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  1. #1
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    Add-ons that help browsers block Web trackers




    TOP STORY


    Add-ons that help browsers block Web trackers


    By Patrick Marshall
    Browsers provide a fairly good first line of defense against Web tracking, but to protect against beacons, JavaScript trackers, and widgets, you need more.
    Third-party browser add-ons and applications can provide better defenses against websites that want to follow your online activities.

    The full text of this column is posted at windowssecrets.com/top-story/add-ons-that-help-browsers-block-web-trackers (opens in a new window/tab).

    Columnists typically cannot reply to comments here, but do incorporate the best tips into future columns.

  2. #2
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    The obvious question: can or should i use all three? Is that overkill or paranoia? Do they cause problems all working at once?

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    Lounge VIP bobprimak's Avatar
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    Quote Originally Posted by jkaess View Post
    The obvious question: can or should i use all three? Is that overkill or paranoia? Do they cause problems all working at once?
    Part of the answer depends on which browser you are using. Another part depends on how well your hardware handles the extra loads caused by sending extra data to extra servers during a web page load. Delays can be considerable from just using one, and some pages don't load at all.

    The good news is, you can load up all the suggestions (as well as NoScript for Firefox) and test for yourself. If there are problems, you can suspend or remove one or more of the add-ons. Being add-ons, these are not difficult to install or uninstall from any browser.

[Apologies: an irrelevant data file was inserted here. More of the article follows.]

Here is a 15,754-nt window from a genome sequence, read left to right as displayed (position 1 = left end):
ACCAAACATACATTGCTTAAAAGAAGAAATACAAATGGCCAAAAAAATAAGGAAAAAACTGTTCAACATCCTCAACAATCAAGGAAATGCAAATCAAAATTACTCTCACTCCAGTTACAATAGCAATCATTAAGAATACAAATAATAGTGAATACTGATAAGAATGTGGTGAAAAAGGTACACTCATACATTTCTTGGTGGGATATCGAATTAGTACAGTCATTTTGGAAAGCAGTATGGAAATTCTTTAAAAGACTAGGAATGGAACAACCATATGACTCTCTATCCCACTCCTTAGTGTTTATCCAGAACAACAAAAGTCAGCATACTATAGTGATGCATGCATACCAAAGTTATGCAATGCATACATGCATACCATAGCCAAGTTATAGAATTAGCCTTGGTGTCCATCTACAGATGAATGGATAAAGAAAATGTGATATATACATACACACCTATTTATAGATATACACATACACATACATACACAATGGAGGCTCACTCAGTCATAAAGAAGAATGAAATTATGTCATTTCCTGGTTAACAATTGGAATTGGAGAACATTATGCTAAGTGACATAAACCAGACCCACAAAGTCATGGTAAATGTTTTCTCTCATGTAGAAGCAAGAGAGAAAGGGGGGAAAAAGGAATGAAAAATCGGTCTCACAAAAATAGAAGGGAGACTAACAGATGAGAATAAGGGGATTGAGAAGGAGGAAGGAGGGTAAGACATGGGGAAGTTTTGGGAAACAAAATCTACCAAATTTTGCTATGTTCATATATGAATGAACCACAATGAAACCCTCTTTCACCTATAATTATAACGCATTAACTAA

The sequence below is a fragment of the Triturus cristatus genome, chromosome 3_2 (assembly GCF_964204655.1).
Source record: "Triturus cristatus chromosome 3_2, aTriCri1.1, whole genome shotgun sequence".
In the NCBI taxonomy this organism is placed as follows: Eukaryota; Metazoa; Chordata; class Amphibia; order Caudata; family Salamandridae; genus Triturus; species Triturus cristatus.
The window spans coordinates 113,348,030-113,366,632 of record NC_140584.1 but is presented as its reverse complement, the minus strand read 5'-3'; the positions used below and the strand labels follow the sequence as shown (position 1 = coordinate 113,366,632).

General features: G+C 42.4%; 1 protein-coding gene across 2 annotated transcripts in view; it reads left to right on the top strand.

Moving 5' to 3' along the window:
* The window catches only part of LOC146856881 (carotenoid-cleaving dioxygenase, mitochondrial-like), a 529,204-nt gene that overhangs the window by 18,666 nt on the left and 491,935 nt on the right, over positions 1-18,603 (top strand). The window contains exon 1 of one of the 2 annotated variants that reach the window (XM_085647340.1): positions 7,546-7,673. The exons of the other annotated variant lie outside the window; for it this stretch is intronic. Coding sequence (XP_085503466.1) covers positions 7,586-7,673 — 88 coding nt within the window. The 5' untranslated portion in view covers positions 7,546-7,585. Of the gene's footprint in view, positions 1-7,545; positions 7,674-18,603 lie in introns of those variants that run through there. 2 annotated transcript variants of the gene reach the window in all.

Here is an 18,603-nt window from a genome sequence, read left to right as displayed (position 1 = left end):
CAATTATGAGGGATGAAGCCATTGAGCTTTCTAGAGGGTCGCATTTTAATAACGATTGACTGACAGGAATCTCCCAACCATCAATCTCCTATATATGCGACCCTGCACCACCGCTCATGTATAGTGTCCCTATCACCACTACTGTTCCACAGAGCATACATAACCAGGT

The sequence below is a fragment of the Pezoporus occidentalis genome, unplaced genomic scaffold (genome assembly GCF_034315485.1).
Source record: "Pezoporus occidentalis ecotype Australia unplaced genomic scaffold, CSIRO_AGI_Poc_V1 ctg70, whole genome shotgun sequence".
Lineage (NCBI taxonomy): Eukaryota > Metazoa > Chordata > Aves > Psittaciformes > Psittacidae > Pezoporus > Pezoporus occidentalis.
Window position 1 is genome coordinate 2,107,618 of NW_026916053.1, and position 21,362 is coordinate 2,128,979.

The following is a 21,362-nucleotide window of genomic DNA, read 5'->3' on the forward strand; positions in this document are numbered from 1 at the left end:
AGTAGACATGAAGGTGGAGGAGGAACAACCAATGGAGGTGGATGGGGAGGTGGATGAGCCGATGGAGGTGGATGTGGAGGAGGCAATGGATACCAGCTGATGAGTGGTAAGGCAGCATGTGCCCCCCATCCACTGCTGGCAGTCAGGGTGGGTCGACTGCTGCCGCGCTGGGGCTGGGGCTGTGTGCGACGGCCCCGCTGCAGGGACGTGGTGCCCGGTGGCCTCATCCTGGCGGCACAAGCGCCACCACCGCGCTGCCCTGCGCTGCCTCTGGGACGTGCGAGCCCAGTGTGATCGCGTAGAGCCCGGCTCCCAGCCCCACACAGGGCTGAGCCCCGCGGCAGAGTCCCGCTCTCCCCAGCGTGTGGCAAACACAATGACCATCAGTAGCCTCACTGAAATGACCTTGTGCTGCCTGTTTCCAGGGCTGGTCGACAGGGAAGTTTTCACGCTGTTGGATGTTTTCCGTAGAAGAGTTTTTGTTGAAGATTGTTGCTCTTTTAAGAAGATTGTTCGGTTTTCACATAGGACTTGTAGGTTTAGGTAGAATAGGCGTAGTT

Also be aware that the more blocking you decide to do, the fewer web sites, especially secure logins, will still function. Hence the suspend options.

    Also be aware that many security programs are trying to scan web pages and search links, which may further slow browsing when using anti-tracking add-ons. this is noticeable when using Avast, for example, especially in Windows 8 with Chrome. At least, this has been my experience.

    Paranoid? No -- it's not paranoia if they really ARE out to get you!

    And seriously, none of these add-ons or browser settings will hide you from the NSA.
    -- Bob Primak --

  4. #4
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    Paranoia comes to mind. Showing me adds based on my interest in certain products, has advantages for me. It allows me to quickly compare pricing and services by simply clicking on the adds of companies who want my business. No need to hunt for suppliers of the product I am interested in. Amazon is the innovator of this and a master at it.